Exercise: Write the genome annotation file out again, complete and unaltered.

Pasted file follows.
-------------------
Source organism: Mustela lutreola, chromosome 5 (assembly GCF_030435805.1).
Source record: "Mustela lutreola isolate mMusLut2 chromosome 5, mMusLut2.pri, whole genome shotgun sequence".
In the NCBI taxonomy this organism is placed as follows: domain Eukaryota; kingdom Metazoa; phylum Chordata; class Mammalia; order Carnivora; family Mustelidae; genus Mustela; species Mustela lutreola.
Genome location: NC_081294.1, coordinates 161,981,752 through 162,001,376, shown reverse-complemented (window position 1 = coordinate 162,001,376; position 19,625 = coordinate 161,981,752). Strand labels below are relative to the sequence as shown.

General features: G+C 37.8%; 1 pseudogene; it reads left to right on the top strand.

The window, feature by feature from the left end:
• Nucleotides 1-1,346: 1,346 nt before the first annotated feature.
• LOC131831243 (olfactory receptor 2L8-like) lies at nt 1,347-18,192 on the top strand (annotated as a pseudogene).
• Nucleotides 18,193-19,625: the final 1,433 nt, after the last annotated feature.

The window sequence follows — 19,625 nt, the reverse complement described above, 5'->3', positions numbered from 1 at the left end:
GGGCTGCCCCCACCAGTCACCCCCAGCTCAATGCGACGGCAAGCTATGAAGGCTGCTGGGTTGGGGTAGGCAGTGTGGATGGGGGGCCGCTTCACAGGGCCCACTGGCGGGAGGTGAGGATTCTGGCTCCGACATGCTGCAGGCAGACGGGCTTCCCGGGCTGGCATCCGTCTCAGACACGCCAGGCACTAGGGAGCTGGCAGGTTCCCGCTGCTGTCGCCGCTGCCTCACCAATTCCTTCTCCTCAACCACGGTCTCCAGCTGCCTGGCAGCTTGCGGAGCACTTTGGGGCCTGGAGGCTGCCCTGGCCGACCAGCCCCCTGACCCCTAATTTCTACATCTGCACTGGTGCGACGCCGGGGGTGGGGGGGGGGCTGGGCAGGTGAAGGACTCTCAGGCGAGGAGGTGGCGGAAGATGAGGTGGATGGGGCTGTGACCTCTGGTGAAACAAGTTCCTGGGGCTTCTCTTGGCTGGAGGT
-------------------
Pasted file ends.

Source organism: Mustela lutreola, chromosome 5 (assembly GCF_030435805.1).
Source record: "Mustela lutreola isolate mMusLut2 chromosome 5, mMusLut2.pri, whole genome shotgun sequence".
In the NCBI taxonomy this organism is placed as follows: domain Eukaryota; kingdom Metazoa; phylum Chordata; class Mammalia; order Carnivora; family Mustelidae; genus Mustela; species Mustela lutreola.
Genome location: NC_081294.1, coordinates 161,981,752 through 162,001,376, shown reverse-complemented (window position 1 = coordinate 162,001,376; position 19,625 = coordinate 161,981,752). Strand labels below are relative to the sequence as shown.

General features: G+C 37.8%; 1 pseudogene; it reads left to right on the top strand.

The window, feature by feature from the left end:
• Nucleotides 1-1,346: 1,346 nt before the first annotated feature.
• LOC131831243 (olfactory receptor 2L8-like) lies at nt 1,347-18,192 on the top strand (annotated as a pseudogene).
• Nucleotides 18,193-19,625: the final 1,433 nt, after the last annotated feature.

The window sequence follows — 19,625 nt, the reverse complement described above, 5'->3', positions numbered from 1 at the left end:
GGGCTGCCCCCACCAGTCACCCCCAGCTCAATGCGACGGCAAGCTATGAAGGCTGCTGGGTTGGGGTAGGCAGTGTGGATGGGGGGCCGCTTCACAGGGCCCACTGGCGGGAGGTGAGGATTCTGGCTCCGACATGCTGCAGGCAGACGGGCTTCCCGGGCTGGCATCCGTCTCAGACACGCCAGGCACTAGGGAGCTGGCAGGTTCCCGCTGCTGTCGCCGCTGCCTCACCAATTCCTTCTCCTCAACCACGGTCTCCAGCTGCCTGGCAGCTTGCGGAGCACTTTGGGGCCTGGAGGCTGCCCTGGCCGACCAGCCCCCTGACCCCTAATTTCTACATCTGCACTGGTGCGACGCCGGGGGTGGGGGGGGGGCTGGGCAGGTGAAGGACTCTCAGGCGAGGAGGTGGCGGAAGATGAGGTGGATGGGGCTGTGACCTCTGGTGAAACAAGTTCCTGGGGCTTCTCTTGGCTGGAGGT